There are multiple hardware approaches to manufacturing quantum technology for a variety of sensing applications. In IDTechEx's quantum sensors market report, there is coverage of photonics, superconducting, alkali vapors, diamond, and more. The method championed by Infleqtion in the recent flight demonstration with BAE is 'ultra-cold atoms'.  Lasers can be used to trap atoms which makes their energy levels so low it has a cooling effect. In this state, the quantum properties of the atoms can be manipulated to make precise measurements. With specialized magneto-optical traps, ultra-high vacuum cells, ion pumps, rubidium atom sources and optics – Infleqtion have been able to decouple measurement of position from the environment completely and contribute to omitting the dependence on GPS to navigate within a plane.

Market outlook

To date, many quantum sensing technologies have remained too large or expensive to be adopted for mass-market navigational needs. For example, some cold-atom technology still requires a 'rack-mountable' form factor (still impressive for quantum but less competitive with classical technology). However, as well as showing progression towards readiness for the aerospace sector, quantum technology may also be on track to be miniaturized even further. Many applications, including precision navigation, are targeting chip-scale fabrication in the long term. This could coincide with the adoption of autonomous cars in the next 10 years, which would represent a key high-volume use case for such a product. Here, navigational precision of a few cm is essential – but size, weight, power, and cost are also a high priority. Moreover, within dense urban environments, many smartphone and wearables users commonly struggle to navigate using apps, e.g., Google Maps, due to loss of GPS signal – and many users may well value a higher precision solution in the future.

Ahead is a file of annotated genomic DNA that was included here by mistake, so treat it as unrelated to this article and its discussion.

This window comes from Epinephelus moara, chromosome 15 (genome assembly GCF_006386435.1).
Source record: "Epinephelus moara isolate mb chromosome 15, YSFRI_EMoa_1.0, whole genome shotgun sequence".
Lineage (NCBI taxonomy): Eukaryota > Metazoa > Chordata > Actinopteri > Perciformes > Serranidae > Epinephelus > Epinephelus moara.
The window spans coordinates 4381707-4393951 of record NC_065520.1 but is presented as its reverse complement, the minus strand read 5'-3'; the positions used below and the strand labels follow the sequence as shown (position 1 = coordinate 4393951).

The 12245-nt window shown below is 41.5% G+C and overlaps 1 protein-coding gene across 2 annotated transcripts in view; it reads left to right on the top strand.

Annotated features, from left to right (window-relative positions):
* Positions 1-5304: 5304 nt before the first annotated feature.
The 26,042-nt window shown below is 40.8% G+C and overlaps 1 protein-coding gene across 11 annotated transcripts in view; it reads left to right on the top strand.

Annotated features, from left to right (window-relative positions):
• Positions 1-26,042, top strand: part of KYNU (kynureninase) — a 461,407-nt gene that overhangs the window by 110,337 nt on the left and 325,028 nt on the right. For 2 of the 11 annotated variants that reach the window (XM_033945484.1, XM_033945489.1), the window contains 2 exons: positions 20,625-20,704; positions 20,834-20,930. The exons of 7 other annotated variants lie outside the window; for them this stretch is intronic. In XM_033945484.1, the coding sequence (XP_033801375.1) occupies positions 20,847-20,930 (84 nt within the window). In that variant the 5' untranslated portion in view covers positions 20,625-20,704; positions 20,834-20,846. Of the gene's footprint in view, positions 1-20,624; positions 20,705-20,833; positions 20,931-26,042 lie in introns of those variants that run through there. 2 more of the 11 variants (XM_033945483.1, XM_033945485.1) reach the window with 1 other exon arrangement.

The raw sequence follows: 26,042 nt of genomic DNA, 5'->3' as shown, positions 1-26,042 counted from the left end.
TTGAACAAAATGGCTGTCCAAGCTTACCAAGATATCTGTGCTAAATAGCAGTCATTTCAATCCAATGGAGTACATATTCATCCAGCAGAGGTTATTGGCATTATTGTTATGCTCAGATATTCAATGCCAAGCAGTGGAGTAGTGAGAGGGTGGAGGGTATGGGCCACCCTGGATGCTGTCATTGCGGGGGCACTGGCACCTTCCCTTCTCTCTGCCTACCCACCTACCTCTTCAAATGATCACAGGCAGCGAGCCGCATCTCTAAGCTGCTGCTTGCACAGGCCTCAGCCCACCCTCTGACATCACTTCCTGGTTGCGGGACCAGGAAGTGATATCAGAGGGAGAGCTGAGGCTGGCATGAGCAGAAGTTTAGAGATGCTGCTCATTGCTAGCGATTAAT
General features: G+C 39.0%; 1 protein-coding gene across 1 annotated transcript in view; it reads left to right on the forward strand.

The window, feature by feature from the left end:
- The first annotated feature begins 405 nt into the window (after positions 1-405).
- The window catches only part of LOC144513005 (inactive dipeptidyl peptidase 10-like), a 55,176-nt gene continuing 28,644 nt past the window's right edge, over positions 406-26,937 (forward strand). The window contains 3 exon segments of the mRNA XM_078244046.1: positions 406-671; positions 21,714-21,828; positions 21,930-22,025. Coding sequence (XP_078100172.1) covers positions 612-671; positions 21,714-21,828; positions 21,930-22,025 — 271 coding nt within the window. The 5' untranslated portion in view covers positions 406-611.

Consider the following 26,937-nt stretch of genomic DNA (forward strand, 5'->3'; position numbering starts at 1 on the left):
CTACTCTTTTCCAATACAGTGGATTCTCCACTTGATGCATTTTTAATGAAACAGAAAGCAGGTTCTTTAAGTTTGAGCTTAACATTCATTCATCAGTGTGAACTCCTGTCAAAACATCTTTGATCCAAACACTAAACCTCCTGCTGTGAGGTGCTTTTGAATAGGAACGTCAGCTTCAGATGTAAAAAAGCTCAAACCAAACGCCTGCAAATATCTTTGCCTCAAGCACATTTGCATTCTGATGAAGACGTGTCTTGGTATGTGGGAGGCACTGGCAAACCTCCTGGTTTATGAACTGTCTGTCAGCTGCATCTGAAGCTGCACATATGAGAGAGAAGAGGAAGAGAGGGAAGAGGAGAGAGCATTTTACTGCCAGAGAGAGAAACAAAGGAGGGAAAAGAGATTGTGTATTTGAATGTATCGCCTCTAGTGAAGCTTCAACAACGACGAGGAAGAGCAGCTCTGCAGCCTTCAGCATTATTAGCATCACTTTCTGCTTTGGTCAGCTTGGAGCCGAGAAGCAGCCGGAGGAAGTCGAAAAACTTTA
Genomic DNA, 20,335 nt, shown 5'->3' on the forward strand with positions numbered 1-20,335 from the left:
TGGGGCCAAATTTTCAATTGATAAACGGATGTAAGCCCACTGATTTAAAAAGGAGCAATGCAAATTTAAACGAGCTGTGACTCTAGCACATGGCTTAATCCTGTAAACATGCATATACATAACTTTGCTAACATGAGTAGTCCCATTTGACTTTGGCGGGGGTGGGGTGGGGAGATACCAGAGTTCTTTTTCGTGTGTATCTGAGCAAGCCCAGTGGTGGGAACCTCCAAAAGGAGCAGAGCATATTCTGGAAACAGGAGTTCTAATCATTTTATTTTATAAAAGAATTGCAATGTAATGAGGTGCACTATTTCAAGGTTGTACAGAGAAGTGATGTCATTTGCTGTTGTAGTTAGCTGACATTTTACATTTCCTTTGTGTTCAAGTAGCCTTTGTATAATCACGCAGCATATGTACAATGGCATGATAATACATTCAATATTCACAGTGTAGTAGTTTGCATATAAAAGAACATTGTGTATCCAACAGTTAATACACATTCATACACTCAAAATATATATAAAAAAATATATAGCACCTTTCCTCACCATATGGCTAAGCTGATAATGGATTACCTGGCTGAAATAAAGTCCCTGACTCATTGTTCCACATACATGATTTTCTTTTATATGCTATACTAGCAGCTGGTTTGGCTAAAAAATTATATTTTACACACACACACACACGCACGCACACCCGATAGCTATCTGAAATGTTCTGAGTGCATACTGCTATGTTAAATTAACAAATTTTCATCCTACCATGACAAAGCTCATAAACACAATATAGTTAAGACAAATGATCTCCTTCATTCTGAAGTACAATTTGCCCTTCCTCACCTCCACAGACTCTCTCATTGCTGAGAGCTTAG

Overall, while quantum sensors can seem somewhat niche today, their mass-market potential should not be overlooked. As early adopters in aerospace begin to demonstrate the value of quantum technology, other markets—particularly automotive — are likely to follow in the future. As quantum sensing innovations continue, perhaps in the future, we may all find ourselves with 'un-jammable Sat-Navs' in our cars and pockets, too.

While this article has highlighted precision navigation as an example of the quantum sensing revolution – quantum sensing technology more broadly has applications in remote current sensing for electric vehicles, medical diagnostics, underground mapping and much more. For more information on the commercial outlook for quantum sensor technology mentioned in this article, including twenty-year market forecasts, see IDTechEx's latest, "Quantum Sensors Market 2024-2044".

Find coverage of related topics in IDTechEx reports on quantum computers, wearable technology and autonomous vehicles. Sample pages are available for all IDTechEx reports. Visit www.IDTechEx.com/Research/Quantum for more on quantum related technologies.

About IDTechEx 

 

IDTechEx provides trusted independent research on emerging technologies and their markets. Since 1999, we have been helping our clients to understand new technologies, their supply chains, market requirements, opportunities and forecasts. For more information, contact [email protected] or visit www.IDTechEx.com